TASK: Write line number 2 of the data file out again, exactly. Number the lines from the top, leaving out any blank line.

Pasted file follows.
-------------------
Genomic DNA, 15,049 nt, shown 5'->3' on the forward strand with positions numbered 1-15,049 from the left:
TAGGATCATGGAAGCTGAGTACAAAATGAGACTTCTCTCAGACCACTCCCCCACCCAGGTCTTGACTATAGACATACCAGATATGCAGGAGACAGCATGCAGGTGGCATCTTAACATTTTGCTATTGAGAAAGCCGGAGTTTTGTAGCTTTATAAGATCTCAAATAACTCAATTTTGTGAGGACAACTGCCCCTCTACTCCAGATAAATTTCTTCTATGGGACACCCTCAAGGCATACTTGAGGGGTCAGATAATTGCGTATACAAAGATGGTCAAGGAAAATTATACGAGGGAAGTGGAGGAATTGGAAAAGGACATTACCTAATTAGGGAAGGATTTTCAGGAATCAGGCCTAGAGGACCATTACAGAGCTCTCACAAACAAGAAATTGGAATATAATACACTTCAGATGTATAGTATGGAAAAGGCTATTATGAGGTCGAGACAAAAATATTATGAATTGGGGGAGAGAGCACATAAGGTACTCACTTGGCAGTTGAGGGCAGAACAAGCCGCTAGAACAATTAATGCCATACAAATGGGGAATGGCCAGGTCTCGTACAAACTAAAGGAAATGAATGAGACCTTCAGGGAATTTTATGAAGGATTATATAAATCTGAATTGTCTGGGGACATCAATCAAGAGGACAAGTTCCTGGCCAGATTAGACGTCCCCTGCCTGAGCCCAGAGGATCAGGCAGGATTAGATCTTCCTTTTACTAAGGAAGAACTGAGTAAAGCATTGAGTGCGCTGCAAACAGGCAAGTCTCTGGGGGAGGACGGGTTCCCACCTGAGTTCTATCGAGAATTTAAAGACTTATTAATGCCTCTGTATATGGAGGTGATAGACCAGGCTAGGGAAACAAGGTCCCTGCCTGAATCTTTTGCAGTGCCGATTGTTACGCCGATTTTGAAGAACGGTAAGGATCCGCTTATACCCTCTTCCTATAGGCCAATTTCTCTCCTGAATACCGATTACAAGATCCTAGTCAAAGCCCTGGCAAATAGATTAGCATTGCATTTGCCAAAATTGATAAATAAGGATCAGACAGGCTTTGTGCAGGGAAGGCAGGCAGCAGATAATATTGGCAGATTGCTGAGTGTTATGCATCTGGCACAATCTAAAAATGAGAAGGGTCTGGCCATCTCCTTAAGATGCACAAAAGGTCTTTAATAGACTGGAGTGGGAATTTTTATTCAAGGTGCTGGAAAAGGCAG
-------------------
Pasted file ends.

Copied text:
TAGGATCATGGAAGCTGAGTACAAAATGAGACTTCTCTCAGACCACTCCCCCACCCAGGTCTTGACTATAGACATACCAGATATGCAGGAGACAGCATGCAGGTGGCATCTTAACATTTTGCTATTGAGAAAGCCGGAGTTTTGTAGCTTTATAAGATCTCAAATAACTCAATTTTGTGAGGACAACTGCCCCTCTACTCCAGATAAATTTCTTCTATGGGACACCCTCAAGGCATACTTGAGGGGTCAGATAATTGCGTATACAAAGATGGTCAAGGAAAATTATACGAGGGAAGTGGAGGAATTGGAAAAGGACATTACCTAATTAGGGAAGGATTTTCAGGAATCAGGCCTAGAGGACCATTACAGAGCTCTCACAAACAAGAAATTGGAATATAATACACTTCAGATGTATAGTATGGAAAAGGCTATTATGAGGTCGAGACAAAAATATTATGAATTGGGGGAGAGAGCACATAAGGTACTCACTTGGCAGTTGAGGGCAGAACAAGCCGCTAGAACAATTAATGCCATACAAATGGGGAATGGCCAGGTCTCGTACAAACTAAAGGAAATGAATGAGACCTTCAGGGAATTTTATGAAGGATTATATAAATCTGAATTGTCTGGGGACATCAATCAAGAGGACAAGTTCCTGGCCAGATTAGACGTCCCCTGCCTGAGCCCAGAGGATCAGGCAGGATTAGATCTTCCTTTTACTAAGGAAGAACTGAGTAAAGCATTGAGTGCGCTGCAAACAGGCAAGTCTCTGGGGGAGGACGGGTTCCCACCTGAGTTCTATCGAGAATTTAAAGACTTATTAATGCCTCTGTATATGGAGGTGATAGACCAGGCTAGGGAAACAAGGTCCCTGCCTGAATCTTTTGCAGTGCCGATTGTTACGCCGATTTTGAAGAACGGTAAGGATCCGCTTATACCCTCTTCCTATAGGCCAATTTCTCTCCTGAATACCGATTACAAGATCCTAGTCAAAGCCCTGGCAAATAGATTAGCATTGCATTTGCCAAAATTGATAAATAAGGATCAGACAGGCTTTGTGCAGGGAAGGCAGGCAGCAGATAATATTGGCAGATTGCTGAGTGTTATGCATCTGGCACAATCTAAAAATGAGAAGGGTCTGGCCATCTCCTTAAGATGCACAAAAGGTCTTTAATAGACTGGAGTGGGAATTTTTATTCAAGGTGCTGGAAAAGGCAG